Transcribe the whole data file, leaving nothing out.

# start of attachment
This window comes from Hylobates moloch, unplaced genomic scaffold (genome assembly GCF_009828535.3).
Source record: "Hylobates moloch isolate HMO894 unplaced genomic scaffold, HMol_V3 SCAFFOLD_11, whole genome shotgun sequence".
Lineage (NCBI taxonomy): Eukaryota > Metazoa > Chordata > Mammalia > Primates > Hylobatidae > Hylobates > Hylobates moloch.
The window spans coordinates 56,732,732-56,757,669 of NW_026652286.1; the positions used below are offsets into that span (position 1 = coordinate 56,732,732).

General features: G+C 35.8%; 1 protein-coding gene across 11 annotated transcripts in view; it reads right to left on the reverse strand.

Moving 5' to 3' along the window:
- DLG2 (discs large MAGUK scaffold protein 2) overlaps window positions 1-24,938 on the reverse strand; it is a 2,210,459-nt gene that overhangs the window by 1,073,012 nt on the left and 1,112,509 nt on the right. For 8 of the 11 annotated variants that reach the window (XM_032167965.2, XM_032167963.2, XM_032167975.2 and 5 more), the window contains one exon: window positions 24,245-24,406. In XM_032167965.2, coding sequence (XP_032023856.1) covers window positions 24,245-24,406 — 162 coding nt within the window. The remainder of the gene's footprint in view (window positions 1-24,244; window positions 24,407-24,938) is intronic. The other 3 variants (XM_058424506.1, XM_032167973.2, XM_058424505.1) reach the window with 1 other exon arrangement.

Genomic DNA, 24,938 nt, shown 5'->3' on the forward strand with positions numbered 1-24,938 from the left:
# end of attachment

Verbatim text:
This window comes from Hylobates moloch, unplaced genomic scaffold (genome assembly GCF_009828535.3).
Source record: "Hylobates moloch isolate HMO894 unplaced genomic scaffold, HMol_V3 SCAFFOLD_11, whole genome shotgun sequence".
Lineage (NCBI taxonomy): Eukaryota > Metazoa > Chordata > Mammalia > Primates > Hylobatidae > Hylobates > Hylobates moloch.
The window spans coordinates 56,732,732-56,757,669 of NW_026652286.1; the positions used below are offsets into that span (position 1 = coordinate 56,732,732).

General features: G+C 35.8%; 1 protein-coding gene across 11 annotated transcripts in view; it reads right to left on the reverse strand.

Moving 5' to 3' along the window:
- DLG2 (discs large MAGUK scaffold protein 2) overlaps window positions 1-24,938 on the reverse strand; it is a 2,210,459-nt gene that overhangs the window by 1,073,012 nt on the left and 1,112,509 nt on the right. For 8 of the 11 annotated variants that reach the window (XM_032167965.2, XM_032167963.2, XM_032167975.2 and 5 more), the window contains one exon: window positions 24,245-24,406. In XM_032167965.2, coding sequence (XP_032023856.1) covers window positions 24,245-24,406 — 162 coding nt within the window. The remainder of the gene's footprint in view (window positions 1-24,244; window positions 24,407-24,938) is intronic. The other 3 variants (XM_058424506.1, XM_032167973.2, XM_058424505.1) reach the window with 1 other exon arrangement.

Genomic DNA, 24,938 nt, shown 5'->3' on the forward strand with positions numbered 1-24,938 from the left: